Saint Thérèse of Lisieux in Lancaster

28th-30th September 2009

The Writings of St Thérèse of Lisieux and the ‘Little Way’


Thérèse died unknown by the world; it was by her writings that she became an inspiration and a source of help to countless people across the globe. The accounts of her life that she had written were collected together and sent to other Carmelite communities on 30th September 1898, exactly a year after her death. It quickly became apparent that demand to read her extraordinary writings would be very high, and within 35 years three million copies of the work had been produced.


In 1997 – a century after Thérèse’s death – Pope John Paul II declared her a ‘Doctor of the Church’. In this she joins the ranks of some of the Church’s greatest thinkers: St Jerome, St Augustine, St Thomas Aquinas... they are not names with which we would immediately associate Thérèse. The title ‘Doctor of the Church’ signifies that a saint’s message has a particular importance and universal relevance. In a sense, the people of the Church had decided this long before it was officially proclaimed by the Holy Father. Thérèse has a message for us all.


Thérèse and Vatican II

Thérèse’s message is for all because, at its heart, it contains a simple but profound truth: holiness is for all. This conviction is at the heart of Thérèse’s famous ‘Little Way’. In proclaiming this message Thérèse prepared the ground for a teaching of the Second Vatican Council (1962-1965), which spoke of the universal call to holiness (Lumen Gentium, nn. 39-42). The genius of Thérèse’s message is that it teaches us how we can each achieve holiness in our lives. We cannot all be heroes; we cannot all be famous saints, martyrs, people who stand out; but we can become holy: this is the purpose of the ‘Little Way’.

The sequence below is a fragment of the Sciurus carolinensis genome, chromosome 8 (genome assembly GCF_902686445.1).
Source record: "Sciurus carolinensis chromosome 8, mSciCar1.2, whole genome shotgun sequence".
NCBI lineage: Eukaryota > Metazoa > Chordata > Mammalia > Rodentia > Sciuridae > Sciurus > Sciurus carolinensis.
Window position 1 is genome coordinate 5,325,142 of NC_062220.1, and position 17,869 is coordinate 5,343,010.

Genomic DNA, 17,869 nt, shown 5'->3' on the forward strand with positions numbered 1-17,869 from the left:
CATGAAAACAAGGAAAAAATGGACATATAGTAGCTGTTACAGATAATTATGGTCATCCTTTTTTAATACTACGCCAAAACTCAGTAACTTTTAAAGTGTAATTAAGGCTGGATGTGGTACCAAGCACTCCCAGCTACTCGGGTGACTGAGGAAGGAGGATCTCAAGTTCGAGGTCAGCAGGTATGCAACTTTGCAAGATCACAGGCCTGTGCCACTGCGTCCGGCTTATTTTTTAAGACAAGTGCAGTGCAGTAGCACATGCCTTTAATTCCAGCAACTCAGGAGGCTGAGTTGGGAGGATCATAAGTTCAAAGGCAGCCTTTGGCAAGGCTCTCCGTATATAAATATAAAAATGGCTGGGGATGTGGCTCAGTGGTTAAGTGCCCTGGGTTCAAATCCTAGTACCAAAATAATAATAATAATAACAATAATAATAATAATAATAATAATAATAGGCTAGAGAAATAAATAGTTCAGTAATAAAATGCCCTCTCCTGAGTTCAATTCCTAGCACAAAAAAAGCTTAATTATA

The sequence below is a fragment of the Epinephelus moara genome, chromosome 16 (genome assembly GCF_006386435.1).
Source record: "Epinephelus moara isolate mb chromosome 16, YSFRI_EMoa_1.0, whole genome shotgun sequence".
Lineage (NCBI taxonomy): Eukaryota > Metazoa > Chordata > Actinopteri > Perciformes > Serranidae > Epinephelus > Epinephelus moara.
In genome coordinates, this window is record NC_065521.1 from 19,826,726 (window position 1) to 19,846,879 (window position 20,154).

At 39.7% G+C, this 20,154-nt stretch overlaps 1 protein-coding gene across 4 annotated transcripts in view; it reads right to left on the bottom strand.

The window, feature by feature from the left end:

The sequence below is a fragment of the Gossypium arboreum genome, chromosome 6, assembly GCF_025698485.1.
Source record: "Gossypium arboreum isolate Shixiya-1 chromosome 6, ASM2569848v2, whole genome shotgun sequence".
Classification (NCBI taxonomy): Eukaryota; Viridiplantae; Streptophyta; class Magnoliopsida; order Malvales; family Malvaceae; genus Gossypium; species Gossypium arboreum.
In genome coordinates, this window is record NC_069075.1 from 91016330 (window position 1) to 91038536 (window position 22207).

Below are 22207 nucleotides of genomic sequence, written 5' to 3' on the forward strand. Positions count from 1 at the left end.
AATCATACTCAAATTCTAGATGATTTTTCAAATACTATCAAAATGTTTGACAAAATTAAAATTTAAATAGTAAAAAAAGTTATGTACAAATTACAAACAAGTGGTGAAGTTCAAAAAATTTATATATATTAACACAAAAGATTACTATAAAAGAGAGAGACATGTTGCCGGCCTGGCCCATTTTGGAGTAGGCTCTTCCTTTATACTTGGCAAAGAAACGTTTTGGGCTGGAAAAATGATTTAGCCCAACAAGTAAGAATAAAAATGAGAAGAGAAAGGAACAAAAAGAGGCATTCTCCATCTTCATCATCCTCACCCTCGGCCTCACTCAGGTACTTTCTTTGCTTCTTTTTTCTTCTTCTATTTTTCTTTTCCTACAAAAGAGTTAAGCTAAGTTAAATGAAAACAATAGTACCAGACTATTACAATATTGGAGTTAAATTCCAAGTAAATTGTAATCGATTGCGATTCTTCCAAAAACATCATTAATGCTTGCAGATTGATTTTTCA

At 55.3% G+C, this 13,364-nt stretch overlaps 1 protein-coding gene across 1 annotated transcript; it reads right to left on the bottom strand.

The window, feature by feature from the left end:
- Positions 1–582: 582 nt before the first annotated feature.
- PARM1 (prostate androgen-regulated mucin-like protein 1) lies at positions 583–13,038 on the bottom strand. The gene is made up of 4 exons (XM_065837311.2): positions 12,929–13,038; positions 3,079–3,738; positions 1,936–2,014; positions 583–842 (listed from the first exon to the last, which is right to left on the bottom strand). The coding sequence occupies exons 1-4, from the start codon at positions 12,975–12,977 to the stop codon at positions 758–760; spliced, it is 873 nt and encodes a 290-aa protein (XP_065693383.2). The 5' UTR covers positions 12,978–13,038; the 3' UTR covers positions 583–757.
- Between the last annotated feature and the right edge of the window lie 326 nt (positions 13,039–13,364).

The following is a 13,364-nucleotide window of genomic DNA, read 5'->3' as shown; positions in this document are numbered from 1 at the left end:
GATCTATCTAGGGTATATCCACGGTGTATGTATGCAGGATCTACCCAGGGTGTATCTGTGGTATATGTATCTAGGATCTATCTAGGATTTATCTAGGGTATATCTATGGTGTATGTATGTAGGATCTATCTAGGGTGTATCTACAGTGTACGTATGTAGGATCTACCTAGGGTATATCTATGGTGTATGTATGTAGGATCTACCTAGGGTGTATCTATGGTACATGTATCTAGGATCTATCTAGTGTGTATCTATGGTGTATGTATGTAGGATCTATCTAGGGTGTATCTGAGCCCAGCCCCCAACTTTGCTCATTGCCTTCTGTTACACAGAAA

The Little Way

When asked what she meant by the ‘little way’, she answered, “It is the way of spiritual childhood, the way of trust and absolute surrender.” At the centre of this way is the willingness to make small sacrifices to God. Most people do not have the opportunity to do great acts in their lives, but each of us can offer small daily sacrifices of love to God. In this way, Thérèse teaches that each of us can achieve holiness, simply by willingly offering each act of love to God. “There is only one thing to do here below”, she wrote, “to offer Our Lord the flowers of little sacrifices”. Love is at the centre of her writings: love for God expressed in acts of love to the people we encounter.


Thérèse did not only speak of this Little Way: she lived it. In Carmel she had much basic and simple work to do. She did it willingly and offered it to God. Thérèse tried to treat all the other sisters equally, even going out of her way to be kindest to those whom she did not like. She wrote prayers and poems; she devised plays for the enjoyment of the sisters. All of this she did with a spirit of love for God.


Spiritual Childhood

Thérèse knew what it meant to be a child before God. She understood the meaning of Jesus’ words, “Unless you become like little children you will not enter the Kingdom of Heaven” (Mark 10:15). She had absolute confidence in God, complete trust in His goodness. She often used images of childhood to express our relationship with God: “to keep little means not to lost courage at the sight of our faults. Little children often tumble, but they are too small to suffer grievous injury” or “little children do not know what is best. Everything is right in their eyes. Let us imitate them.” Thérèse certainly knew her faults, but – thanks to her path of spiritual childhood – remained untroubled by them: “I suppose I ought to be distressed that I so often fall asleep during meditation and thanksgiving after Holy Communion, but I reflect that little children, asleep or awake, are equally dear to their parents.” When asked what it means to remain a child, Thérèse answered, “to acknowledge one’s own nothingness, to expect everything from God and not to be upset by one’s failures.”


“You ask me for a method of attaining perfection. I know of Love – and Love only!
Our hearts are made for it alone.”
St Thérèse of Lisieux (1873-1897)


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Find out more about the life of St Thérèse here